More than a year after COVID-19 first arrived in Australia, many industries have shown signs of recovery and have bounced back to where they were before the events of 2020.
But for the past 14 months, Claus Dirnberger has been living the same nightmare over and over again.
The director of Canberra-based travel agency Civic Travel said revenue had fallen by 95 per cent due to COVID-19, mainly due to the closure of international borders.
"It's been really bad. Like most travel agencies, we rely on international travel and that requires an open border," Mr Dirnberger said.
"For the past 12 months or so, business has pretty much consisted of refunds, and we're not only refunding the cost of the travel but the commission we've received, so we're basically now working for nothing."
During 2020, the business was able to survive thanks to the federal government support due to the JobKeeper scheme, which provided $1500 a fortnight for employees. Mr Dirnberger said JobKeeper allowed for Civic Travel to be in a neutral financial position for much of 2020.
But when the payments reduced to $1200 a fortnight and then to $1000 before being removed entirely, it put the company in a more vulnerable position.
He said more ongoing financial support for the sector was vital as the pandemic continued. "We are trying to save as much money as we can, but we are basically working for free and not making enough," Mr Dirnberger said. "We've had to dip into our reserves, and we hope there's a lift on international border restrictions by the end of the year. That's basically our deadline."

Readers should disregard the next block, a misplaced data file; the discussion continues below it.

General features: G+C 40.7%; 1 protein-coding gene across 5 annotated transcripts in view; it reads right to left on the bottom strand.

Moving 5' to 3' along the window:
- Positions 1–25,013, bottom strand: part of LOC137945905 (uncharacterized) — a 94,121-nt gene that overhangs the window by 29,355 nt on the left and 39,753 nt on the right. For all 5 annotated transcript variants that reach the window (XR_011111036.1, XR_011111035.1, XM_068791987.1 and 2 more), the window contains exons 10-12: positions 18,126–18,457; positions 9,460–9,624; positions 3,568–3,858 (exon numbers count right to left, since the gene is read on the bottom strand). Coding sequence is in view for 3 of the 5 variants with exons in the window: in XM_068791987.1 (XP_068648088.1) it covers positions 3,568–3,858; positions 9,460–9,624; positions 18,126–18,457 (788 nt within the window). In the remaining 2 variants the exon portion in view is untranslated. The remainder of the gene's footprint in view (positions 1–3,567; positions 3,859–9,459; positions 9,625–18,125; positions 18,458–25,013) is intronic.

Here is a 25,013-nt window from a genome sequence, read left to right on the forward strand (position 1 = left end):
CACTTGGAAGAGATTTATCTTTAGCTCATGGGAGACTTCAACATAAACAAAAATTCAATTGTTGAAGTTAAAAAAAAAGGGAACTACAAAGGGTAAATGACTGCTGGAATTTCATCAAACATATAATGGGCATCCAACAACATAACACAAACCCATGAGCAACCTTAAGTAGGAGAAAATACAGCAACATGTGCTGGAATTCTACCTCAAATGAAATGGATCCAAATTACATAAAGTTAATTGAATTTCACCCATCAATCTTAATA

The travel agency director said ongoing payments from the federal government were more beneficial to helping keep the company afloat compared with one-off payments, despite those being targeted at the travel and tourism sectors.
Travel agents have been eligible to receive some funding under a $120 million federal scheme that was outlined in December, with a second round announced in March.
Mr Dirnberger said those payments were not enough in providing financial relief and more certainty was required for the sector in the months ahead. While international travel for Australians has resumed in a limited capacity with the start of the two-way travel bubble with New Zealand, the full reopening of overseas borders was needed for the company to survive.
"For that to happen, people need to be vaccinated, but that's not something that we can influence," he said.
In recent months, most of the business that Civic Travel has been undertaking has been booking travel arrangements for foreign embassy staff.
Mr Dirnberger said it was unlikely people going overseas for a holiday would happen any time soon, but said the sooner it was able to take place, the better. "We're just trying to get through the next few months until borders open again with minimal expenses and maximum business," he said.
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